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Oculus Acquires Hand-Tracking Company Nimble VR

As 2014 draws to a close, consumer virtual reality (VR) is closer than ever, although the topic of input remains an issue. VR specialists are yet to find a definitive standard for controlling VR experiences, despite numerous Kickstarter crowd-funding campaigns for new controllers and concepts. Even Oculus Rift head-mounted display (HMD) creator Oculus VR has been looking into input and has this week announced a huge step forward in its research with the acquisition of hand-tracking technology company, Nimble VR.


VR fans will have likely heard of Nimble VR before, having launched its own Kickstarter campaign for its Oculus Rift-mounted depth sensing camera back in October 2014. The kit offers accurate hand-tracking similar to the Leap Motion controller, with a 110 degree field of view (FOV). This allows players to control their own set of hands within a VR experience. The campaign was due to end on 13th December and was already a huge success, more than doubling its $62,500 USD goal and raising $135,511 with the help of some 1,076 backers, but has now cancelled that campaign.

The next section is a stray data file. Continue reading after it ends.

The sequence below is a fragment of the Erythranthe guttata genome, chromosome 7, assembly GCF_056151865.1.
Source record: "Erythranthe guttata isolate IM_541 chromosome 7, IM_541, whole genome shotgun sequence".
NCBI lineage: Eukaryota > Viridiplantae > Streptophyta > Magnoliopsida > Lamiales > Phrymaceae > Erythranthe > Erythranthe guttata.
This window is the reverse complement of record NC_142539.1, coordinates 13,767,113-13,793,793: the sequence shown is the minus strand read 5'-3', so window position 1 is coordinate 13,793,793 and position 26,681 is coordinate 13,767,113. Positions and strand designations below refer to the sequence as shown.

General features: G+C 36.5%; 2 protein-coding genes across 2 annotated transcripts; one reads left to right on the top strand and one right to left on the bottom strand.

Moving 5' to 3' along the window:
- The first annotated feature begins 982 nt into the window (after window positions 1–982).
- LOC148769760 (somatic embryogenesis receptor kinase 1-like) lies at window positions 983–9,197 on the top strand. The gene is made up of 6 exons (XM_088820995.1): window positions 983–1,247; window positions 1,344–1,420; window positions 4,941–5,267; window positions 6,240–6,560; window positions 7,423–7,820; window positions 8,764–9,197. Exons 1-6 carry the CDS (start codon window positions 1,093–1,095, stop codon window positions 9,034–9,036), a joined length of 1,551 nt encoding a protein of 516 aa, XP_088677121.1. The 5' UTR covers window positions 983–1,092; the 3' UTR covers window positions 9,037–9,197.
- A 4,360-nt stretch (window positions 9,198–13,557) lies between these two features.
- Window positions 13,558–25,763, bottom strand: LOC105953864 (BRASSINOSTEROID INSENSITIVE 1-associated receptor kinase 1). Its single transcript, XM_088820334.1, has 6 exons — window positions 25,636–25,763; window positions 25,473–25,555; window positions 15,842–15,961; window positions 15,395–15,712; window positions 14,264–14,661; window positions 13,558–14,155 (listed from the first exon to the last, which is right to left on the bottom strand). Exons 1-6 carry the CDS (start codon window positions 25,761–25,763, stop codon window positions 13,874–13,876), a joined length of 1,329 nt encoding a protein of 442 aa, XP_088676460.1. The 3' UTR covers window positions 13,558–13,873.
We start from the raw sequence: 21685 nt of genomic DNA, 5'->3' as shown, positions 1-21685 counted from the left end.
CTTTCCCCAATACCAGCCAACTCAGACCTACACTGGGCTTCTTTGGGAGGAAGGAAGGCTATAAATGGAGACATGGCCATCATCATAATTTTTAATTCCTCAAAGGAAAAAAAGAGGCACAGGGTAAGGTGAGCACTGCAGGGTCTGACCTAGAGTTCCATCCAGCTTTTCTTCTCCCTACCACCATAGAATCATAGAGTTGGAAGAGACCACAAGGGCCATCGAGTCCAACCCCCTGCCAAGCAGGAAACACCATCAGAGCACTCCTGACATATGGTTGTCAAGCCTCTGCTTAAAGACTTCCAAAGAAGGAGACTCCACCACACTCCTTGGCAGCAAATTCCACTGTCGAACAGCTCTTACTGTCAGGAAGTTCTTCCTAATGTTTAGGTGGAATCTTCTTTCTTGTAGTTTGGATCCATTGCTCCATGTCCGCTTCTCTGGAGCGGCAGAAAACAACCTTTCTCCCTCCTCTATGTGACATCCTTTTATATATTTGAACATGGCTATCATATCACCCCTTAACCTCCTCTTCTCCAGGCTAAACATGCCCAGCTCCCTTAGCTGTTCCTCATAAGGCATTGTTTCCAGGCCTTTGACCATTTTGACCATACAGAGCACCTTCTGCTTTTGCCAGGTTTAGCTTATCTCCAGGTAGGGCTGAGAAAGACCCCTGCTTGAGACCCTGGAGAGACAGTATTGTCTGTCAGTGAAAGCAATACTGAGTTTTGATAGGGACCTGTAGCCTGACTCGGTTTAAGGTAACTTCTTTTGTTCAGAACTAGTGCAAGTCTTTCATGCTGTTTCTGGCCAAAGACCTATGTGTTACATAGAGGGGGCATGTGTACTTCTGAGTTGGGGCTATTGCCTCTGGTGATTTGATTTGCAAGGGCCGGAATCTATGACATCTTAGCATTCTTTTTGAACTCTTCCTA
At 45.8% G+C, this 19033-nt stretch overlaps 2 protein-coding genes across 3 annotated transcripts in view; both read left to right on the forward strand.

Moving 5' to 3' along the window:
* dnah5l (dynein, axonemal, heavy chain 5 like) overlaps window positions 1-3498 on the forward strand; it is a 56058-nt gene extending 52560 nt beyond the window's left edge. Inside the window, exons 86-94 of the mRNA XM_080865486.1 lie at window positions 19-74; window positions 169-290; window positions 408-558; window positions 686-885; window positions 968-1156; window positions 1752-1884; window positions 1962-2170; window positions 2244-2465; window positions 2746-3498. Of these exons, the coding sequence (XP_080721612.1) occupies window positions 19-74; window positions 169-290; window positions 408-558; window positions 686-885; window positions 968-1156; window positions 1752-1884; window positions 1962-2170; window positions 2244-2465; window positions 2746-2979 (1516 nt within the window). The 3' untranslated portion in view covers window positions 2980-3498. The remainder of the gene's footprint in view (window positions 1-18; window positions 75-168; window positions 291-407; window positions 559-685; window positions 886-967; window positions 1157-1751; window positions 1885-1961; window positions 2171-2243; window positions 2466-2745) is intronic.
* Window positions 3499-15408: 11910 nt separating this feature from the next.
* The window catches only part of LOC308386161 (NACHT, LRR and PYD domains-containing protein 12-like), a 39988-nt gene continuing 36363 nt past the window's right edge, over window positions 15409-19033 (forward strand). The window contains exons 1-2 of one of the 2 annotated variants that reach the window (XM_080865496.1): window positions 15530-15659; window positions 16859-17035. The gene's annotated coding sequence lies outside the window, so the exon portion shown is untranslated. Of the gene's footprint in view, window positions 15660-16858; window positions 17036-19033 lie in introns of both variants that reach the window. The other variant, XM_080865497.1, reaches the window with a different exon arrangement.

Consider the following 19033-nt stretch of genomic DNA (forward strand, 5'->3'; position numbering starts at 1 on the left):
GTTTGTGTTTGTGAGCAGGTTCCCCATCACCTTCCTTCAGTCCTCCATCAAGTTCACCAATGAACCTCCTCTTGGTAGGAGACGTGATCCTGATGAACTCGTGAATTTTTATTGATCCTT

“Today, we’re happy to share that we’ll be joining forces with Oculus, a team that is creating an entirely new medium, platform and industry,” the developer noted in a Kickstarter update. “We’re excited not only to continue to push at the boundaries of input and user experience in VR, but to do so with the resources and means to make a bigger impact on a larger audience.

“This is the beginning of a new chapter for us. Thanks again for all of your support, criticisms, gentle prodding and constructive feedback during our Kickstarter campaign!”

Exactly what Oculus VR has planned for Nimble VR is unclear, though it will be working within the former’s product engineering and Oculus Research departments. Oculus VR itself has already been tied to hand-tracking, with a report earlier in the year suggesting that the company is looking as tracking with a forward-facing camera that’s built into the Oculus Rift. That already sounds remarkably similar to what Nimble VR offers; could we see the technology fully integrated into the consumer Oculus Rift?

VRFocus will continue to follow both Nimble VR and Oculus VR reporting back with any further updates on both of them.

  1. This makes so much sense. Optical tracking is the way to go in the near term while haptics are perfected. Another very smart move from Oculus.

  2. Smart move, that will allow Oculus to compete evenly with the PlayStation 4 Camera and Kinnect which also does 3D tracking. This early acquisition will also give Oculus a chance to implement the technology in the retail version of the product.

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